Steve Wilson: A career of goals set and met, with one to go

Gordon Pitts, DeGroote writer-in-residence | Hamilton, ON | April 14, 2015

Steve-WilsonSteve Wilson has always been good about goals. When he was a young McMaster University commerce graduate 30 years ago, he set two targets: To earn a $100,000 annual income by age 30, and to become chief financial officer of a Toronto Stock Exchange top 300 company by age 40.

He accomplished both with time to spare. At a time when six-figure incomes were much more elusive for 20-somethings, he reached this level at age 27. He hit his second goal when, at 34, he was CFO of Husky Injection Molding Systems as it went public. And he was CFO of a TSX 60 company by 40.

Wilson has always exceeded even his own ambitious expectations. He recently retired as CFO of Shaw Communications at a youthful 51, and is now moving to his next stage — as a corporate director, community board member, and philanthropist.

Wilson’s career trajectory would be outstanding in any era. His story has been about setting high but achievable goals, gaining wisdom from leaders, enjoying what you do, but also having the courage — and confidence — to move on to new challenges as they present themselves.

And the basic ingredient is a strong grounding in fundamental business acquired in a top-notch commerce program.

Born and raised in Hamilton’s East end, Wilson felt McMaster University was a natural choice (as it was for his high-school sweetheart and future wife Tina). Not only that, the commerce program provided “a great degree in terms of being very focused on the requirements of understanding business.”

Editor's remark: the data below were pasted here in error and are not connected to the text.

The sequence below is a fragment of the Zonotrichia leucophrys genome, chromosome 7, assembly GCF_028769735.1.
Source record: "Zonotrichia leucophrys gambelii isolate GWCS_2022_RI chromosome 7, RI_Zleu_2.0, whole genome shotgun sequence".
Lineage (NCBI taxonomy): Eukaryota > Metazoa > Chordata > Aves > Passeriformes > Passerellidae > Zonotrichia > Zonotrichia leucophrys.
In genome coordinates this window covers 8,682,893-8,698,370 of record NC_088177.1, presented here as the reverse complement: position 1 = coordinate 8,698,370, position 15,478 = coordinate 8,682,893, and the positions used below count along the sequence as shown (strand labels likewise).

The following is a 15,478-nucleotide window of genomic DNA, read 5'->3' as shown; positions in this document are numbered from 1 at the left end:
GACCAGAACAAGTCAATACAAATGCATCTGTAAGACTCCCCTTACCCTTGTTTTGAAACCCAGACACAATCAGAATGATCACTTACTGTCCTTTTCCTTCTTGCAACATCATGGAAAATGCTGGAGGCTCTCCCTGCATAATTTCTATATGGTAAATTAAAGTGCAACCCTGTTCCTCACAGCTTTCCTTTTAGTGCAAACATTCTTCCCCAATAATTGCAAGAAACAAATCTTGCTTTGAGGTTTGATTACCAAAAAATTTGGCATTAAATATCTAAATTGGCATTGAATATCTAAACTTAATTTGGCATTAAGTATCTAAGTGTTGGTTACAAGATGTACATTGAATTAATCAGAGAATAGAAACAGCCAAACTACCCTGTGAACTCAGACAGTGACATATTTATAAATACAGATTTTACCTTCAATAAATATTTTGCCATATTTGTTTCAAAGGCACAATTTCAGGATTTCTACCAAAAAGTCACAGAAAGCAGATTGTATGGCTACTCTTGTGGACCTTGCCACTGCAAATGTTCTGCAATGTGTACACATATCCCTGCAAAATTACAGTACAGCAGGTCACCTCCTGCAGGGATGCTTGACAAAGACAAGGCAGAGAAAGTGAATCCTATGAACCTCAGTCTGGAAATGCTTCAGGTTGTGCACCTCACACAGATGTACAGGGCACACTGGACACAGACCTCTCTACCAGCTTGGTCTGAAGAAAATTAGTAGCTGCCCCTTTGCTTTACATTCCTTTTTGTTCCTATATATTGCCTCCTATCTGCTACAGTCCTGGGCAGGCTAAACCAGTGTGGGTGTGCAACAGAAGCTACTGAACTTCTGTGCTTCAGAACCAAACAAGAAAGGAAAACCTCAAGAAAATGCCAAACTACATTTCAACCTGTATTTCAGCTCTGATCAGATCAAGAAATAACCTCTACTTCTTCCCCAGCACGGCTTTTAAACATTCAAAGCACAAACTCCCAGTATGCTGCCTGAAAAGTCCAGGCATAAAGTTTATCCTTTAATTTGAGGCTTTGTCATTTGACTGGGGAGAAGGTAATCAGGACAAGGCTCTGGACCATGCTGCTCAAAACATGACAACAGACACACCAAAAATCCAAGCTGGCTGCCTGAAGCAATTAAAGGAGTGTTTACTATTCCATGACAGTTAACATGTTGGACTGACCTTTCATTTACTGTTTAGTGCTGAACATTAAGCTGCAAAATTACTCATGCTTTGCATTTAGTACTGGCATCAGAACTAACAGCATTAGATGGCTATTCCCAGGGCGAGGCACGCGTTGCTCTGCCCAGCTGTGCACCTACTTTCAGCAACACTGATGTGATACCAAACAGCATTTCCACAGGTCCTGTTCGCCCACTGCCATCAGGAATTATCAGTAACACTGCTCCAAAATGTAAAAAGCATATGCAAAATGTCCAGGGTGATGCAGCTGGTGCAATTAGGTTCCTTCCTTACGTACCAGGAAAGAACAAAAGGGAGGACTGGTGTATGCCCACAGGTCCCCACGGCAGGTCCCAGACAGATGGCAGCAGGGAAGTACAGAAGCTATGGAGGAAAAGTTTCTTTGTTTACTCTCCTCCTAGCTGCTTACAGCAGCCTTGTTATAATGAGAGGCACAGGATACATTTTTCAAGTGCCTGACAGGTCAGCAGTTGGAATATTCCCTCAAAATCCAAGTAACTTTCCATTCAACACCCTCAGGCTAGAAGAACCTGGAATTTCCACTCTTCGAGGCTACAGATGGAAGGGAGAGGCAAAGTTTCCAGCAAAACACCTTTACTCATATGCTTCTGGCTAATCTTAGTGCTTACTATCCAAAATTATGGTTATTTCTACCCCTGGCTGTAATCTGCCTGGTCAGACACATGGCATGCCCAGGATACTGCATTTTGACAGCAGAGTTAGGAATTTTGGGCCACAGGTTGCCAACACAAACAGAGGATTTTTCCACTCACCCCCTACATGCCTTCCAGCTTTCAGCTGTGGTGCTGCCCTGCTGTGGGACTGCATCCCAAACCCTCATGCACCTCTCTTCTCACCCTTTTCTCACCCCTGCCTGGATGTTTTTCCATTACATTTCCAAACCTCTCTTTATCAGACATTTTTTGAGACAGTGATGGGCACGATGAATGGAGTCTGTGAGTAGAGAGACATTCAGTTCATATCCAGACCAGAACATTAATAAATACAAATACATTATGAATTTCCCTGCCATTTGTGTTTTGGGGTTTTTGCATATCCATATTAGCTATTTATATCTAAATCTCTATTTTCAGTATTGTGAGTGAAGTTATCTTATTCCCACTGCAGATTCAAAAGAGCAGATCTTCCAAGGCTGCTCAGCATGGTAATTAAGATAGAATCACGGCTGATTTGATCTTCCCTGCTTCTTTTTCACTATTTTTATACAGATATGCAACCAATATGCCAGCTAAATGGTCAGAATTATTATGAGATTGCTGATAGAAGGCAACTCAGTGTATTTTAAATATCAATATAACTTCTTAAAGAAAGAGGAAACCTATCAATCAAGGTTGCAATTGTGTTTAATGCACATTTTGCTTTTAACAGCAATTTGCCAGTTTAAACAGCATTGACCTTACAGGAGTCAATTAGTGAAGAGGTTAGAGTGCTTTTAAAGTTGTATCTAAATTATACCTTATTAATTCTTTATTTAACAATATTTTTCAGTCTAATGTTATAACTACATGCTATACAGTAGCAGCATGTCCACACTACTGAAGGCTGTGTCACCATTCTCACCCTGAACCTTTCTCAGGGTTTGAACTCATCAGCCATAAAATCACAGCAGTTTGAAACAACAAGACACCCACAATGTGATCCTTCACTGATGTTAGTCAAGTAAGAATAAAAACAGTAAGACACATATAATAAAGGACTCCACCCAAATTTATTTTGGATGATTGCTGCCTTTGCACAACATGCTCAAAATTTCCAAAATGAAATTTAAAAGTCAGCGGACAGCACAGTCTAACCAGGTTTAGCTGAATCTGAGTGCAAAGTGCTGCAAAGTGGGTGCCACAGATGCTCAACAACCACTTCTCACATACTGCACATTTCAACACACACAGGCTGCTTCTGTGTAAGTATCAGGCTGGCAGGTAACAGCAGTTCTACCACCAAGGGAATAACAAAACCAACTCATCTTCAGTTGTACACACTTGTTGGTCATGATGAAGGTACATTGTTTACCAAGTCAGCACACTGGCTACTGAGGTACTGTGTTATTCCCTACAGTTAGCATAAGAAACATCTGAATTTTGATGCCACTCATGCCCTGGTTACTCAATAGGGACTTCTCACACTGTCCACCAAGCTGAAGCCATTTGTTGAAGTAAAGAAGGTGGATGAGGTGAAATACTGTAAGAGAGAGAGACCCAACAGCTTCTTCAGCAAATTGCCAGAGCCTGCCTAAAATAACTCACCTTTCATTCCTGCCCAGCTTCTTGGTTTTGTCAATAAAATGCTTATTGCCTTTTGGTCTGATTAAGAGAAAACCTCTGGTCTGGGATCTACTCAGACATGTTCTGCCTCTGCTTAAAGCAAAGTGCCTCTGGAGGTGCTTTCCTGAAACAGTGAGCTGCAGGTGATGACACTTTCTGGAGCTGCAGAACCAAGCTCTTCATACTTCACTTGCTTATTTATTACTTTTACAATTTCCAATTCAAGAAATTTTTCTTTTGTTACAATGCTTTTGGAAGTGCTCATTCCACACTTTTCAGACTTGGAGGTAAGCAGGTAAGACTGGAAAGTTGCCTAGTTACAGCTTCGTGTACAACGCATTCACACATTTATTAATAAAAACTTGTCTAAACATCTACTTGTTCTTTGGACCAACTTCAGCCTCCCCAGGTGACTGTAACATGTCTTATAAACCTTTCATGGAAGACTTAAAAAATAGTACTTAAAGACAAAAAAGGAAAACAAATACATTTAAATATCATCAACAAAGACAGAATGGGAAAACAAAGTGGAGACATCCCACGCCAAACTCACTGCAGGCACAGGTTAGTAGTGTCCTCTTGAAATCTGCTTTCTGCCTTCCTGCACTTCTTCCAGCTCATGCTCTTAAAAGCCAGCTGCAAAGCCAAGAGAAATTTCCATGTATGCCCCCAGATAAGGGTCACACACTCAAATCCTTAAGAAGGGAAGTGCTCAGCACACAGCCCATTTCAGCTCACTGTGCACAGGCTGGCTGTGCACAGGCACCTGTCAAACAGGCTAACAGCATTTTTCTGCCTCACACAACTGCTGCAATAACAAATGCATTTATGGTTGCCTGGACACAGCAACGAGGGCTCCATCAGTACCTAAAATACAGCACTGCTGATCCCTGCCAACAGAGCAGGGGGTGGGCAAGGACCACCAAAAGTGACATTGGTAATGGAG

“It was really about the technical side: what are the things you need to know from a corporate finance and investment perspective,” he says, listing the basics he absorbed in accounting, finance, logistics, operations and organizational behaviour. The idea was:  “Let’s get all that in your mind, so as you move forward in your career, you have a tool kit.”

Later he was exposed to business case studies, and he agrees they are very good for that second stage after you have absorbed the fundamentals of business and, ideally, applied them through decision-making in the real world.

But you can’t become a great pianist by doing case studies on the piano, Wilson observes, with the insight of someone who has always had a passion for music and playing the piano.

“Who are the people you really want?… You focus your efforts on them and make sure they’re happy.”

After graduation, he went on to become a chartered accountant, articling at PricewaterhouseCoopers before working as a consultant for PWC in treasury management. Then he joined Husky, a global leader in injection molding equipment for the plastics industry — and that meant exposure to Husky’s visionary leader Robert Schad.

After serving as Husky’s company treasurer, he left briefly for senior roles in a telecommunications company, until Schad called him with an invitation to become Husky’s CFO. That move paved the way for hitting his CFO-by-40 target.

He learned a lot from that tenure. Schad, he explains, “is a genius and working for a genius is a great privilege.” It also gave him international exposure as the CFO of a truly multinational company with sales in 40 countries.” It was a great global learning experience,” he says.

It was the making of a leader, as he went beyond being the “numbers guy” to becoming a core member of the leadership team, and a potential successor to Schad. Also, he learned about nurturing other leaders. There are some fundamental lessons of leadership, he says, like “treat people like you would want to be treated and appreciate what people do.”